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The Sisters Wade was started to give voice to a young, fresh, conservative perspective. We invite you to dialogue, debate, disagree or applaud our efforts. Hope you enjoy!

Tuesday, September 30, 2008

The Economy

Check out this "common sense fix" for the economy, an alternative to the $700 billion bailout plan. What do you think?

Thursday, September 25, 2008

Just wondering...

Some random thoughts I've had as I follow the news this week:

  • How is it possible for a company to fail when the guy running it walks away with millions of dollars?
  • How is it right for taxpayers to cover bad decisions of politicians and executives?
  • Does anyone feel like the government operates like they can just pull money out of the sky (oh wait, they kind of can)? I don't know about you, but if I don't have money to buy milk at the end of the month, then my kid drinks water. If I can't buy gas, then I get a ride. Could someone in Washington please operate on a budget!?!?
  • How are bureaucrats gonna be effective at handling mortgages and insurance? I haven't seen them handle much well even in their current jurisdictions.
  • Why is president Bush a liberal when it comes to spending?
  • Does this change Obama's game plan? I highly doubt all those programs he's promised are possible now. Raising taxes would put the final death nail in the economic coffin. Plus, who wants the government running healthcare if they failed miserably with mortgages... FannieMae and FreddieMac?
  • Back in 2005, Alan Greenspan warned of the failing Fannie Mae and Freddie Mac. There was a bill proposed to reform the institutions. Republicans voted for it... Democrats blocked it.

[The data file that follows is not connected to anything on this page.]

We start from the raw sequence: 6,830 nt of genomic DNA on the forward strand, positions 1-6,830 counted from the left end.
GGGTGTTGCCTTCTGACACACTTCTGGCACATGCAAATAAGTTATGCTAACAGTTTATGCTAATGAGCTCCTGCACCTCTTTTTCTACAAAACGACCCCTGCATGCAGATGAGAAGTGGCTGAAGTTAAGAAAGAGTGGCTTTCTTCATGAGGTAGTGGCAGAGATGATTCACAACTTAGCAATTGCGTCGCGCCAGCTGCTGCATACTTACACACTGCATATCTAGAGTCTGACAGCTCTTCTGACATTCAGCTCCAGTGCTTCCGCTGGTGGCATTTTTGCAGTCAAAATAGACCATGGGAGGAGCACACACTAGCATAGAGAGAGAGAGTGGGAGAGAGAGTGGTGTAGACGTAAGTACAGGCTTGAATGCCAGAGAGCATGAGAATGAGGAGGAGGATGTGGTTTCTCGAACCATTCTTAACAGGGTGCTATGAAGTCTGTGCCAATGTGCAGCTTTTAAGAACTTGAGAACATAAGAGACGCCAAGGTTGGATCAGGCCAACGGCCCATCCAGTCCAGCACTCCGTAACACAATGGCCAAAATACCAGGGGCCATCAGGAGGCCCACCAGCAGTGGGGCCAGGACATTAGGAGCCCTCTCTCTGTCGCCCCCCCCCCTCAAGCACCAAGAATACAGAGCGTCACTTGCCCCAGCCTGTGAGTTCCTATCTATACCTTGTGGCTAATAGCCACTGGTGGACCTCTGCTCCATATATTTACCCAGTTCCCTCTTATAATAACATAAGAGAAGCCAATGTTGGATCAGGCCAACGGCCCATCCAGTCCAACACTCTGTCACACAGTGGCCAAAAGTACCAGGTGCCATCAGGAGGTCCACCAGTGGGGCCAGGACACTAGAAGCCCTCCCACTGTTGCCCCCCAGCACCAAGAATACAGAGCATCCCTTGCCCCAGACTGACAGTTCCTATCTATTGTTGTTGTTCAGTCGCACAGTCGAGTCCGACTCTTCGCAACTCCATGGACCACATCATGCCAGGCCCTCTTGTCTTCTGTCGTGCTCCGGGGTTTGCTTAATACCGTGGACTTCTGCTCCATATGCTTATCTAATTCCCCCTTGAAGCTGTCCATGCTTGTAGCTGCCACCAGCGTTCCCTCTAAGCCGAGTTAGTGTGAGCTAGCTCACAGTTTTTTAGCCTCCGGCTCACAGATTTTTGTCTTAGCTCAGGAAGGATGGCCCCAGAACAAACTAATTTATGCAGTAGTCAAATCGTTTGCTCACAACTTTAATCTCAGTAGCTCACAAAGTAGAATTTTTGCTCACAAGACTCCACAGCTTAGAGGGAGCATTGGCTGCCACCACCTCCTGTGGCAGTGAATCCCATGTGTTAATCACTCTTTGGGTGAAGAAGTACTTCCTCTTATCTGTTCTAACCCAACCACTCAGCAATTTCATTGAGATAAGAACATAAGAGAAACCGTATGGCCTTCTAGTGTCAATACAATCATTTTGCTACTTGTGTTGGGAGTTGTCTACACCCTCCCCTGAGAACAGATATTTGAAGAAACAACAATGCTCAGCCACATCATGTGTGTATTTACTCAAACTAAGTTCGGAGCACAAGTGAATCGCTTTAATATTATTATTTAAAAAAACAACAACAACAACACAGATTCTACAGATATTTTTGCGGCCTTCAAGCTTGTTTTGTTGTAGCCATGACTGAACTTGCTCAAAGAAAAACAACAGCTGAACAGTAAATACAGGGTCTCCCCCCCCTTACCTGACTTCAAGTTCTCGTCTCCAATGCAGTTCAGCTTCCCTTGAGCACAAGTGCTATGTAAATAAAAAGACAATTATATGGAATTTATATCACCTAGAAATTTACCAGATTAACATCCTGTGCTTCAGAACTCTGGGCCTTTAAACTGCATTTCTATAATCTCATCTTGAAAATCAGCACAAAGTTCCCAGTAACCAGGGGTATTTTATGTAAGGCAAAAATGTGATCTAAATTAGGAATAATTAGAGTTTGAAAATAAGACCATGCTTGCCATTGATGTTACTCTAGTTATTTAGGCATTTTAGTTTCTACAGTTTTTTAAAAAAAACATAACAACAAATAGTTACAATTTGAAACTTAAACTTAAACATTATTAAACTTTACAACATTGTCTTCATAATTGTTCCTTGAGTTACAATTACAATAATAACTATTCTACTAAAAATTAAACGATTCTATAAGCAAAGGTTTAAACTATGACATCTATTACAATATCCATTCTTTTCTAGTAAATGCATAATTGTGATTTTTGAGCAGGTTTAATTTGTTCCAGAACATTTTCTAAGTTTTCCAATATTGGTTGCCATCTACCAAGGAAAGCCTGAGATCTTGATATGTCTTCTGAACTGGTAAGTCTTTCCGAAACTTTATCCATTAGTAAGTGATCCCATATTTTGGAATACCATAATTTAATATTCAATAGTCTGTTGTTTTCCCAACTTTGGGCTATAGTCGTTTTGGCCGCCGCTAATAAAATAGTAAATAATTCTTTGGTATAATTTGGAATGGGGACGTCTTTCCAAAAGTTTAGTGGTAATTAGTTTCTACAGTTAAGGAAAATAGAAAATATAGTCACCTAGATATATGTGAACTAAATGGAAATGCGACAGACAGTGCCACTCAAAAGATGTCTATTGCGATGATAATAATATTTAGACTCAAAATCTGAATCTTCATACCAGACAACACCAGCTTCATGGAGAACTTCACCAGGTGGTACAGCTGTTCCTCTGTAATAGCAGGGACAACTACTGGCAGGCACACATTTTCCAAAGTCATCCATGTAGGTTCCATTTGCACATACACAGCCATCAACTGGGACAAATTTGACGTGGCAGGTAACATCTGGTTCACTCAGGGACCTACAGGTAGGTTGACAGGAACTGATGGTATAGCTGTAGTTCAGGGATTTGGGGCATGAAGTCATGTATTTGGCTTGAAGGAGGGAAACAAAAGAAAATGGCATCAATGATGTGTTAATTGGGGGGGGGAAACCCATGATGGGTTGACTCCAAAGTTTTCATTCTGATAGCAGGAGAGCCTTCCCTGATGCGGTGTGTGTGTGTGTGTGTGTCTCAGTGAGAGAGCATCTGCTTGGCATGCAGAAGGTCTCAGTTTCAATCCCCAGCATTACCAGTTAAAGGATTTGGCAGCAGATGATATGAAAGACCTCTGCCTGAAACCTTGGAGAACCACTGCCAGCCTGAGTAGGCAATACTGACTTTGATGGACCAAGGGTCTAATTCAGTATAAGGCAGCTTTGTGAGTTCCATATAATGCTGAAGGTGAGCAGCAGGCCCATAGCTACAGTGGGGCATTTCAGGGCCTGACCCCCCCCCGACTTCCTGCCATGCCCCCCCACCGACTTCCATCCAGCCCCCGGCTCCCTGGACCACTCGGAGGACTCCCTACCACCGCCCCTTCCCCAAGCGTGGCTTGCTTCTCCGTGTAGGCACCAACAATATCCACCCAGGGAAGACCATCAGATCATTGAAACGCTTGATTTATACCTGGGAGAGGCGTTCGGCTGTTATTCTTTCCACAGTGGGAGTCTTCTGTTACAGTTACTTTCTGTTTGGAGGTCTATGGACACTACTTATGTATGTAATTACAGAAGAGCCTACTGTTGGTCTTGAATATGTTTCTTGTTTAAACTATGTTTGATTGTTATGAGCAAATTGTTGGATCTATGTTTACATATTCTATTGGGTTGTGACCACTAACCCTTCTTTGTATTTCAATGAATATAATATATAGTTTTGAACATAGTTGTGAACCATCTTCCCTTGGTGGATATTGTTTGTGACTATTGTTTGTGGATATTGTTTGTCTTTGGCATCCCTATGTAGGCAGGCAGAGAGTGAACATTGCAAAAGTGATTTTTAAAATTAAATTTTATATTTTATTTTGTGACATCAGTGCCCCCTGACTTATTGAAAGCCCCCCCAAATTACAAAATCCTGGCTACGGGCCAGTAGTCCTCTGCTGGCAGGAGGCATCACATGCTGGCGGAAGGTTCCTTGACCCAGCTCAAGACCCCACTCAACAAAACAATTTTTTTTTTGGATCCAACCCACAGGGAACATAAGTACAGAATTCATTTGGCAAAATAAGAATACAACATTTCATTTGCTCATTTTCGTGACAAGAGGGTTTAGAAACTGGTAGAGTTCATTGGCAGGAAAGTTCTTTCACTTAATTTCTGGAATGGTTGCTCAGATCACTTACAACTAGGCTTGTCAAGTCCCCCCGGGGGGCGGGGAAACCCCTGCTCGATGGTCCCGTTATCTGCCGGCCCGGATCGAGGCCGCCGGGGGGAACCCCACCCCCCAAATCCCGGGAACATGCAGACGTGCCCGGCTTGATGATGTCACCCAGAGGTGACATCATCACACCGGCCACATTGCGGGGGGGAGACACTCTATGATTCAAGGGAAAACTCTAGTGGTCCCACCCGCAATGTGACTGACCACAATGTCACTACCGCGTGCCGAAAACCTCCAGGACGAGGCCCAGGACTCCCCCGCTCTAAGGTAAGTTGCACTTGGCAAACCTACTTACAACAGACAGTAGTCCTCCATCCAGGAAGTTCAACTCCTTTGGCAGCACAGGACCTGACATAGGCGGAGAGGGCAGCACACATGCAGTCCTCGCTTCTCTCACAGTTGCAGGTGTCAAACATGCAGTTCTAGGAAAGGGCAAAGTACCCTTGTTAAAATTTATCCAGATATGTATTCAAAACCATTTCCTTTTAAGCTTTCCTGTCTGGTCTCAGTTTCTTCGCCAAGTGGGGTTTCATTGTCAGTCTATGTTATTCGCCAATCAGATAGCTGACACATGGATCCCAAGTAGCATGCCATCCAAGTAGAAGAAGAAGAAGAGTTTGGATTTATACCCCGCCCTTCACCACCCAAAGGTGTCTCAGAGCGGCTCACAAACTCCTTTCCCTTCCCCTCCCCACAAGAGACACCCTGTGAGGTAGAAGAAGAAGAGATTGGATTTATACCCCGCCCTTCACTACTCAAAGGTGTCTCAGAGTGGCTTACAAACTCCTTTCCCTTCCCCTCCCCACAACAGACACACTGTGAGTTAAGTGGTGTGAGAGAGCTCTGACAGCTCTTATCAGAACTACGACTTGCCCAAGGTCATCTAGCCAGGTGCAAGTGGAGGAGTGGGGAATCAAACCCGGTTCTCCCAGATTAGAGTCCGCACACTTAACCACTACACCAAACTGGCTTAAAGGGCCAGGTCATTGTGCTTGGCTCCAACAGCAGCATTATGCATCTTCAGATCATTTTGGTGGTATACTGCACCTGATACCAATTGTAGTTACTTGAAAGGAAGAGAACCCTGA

• McCain was one of the people calling for Fannie and Freddie reform in 2005/2006. Why is he not playing this up?
  • Is Joe Biden serious? This gaffe was pretty funny: "FDR president when the stock market crashed and addressed the nation on t.v." News flash: Herbert Hoover was president and people didn't have t.v.'s. I can only imagine the outcry if Palin had made the same mistake.

Thursday, September 18, 2008


The Democratic Vice Presidential candidate, Joe Biden, said today that paying higher taxes would be patriotic for wealthier Americans.  He also said, "We want to take money and put it back in the pocket of middle-class people."

Patriotism, according to Webster's dictionary, is "love of one's country; the passion  which aims to serve one's country, either in defending it from invasion, or protecting its rights and maintaining its laws and institutions in vigor and purity."  Last I checked, the basic rights of Americans include things such as life, liberty and the pursuit of happiness.  A foundational right of Americans is equality for every person before the law.  How, then, can one justify taking from some that which is rightfully theirs?  Where is the equality before the law in that?  And now, men campaigning for the highest offices in our land are not only justifying it, but calling it patriotism.

This, my friends, is not patriotism; this is called socialism.

The dominant feature of capitalism is economic freedom.  It allows people to voluntarily decide what they want to buy, how much of it, what quality, etc.  It allows people to decide what they want to do with their own money.  In sharp contrast, socialism wants to do away with this basic individual freedom and replace it with an elite group (the government), who will then exercise increasing control over the market, attempting to equalize it as much as possible.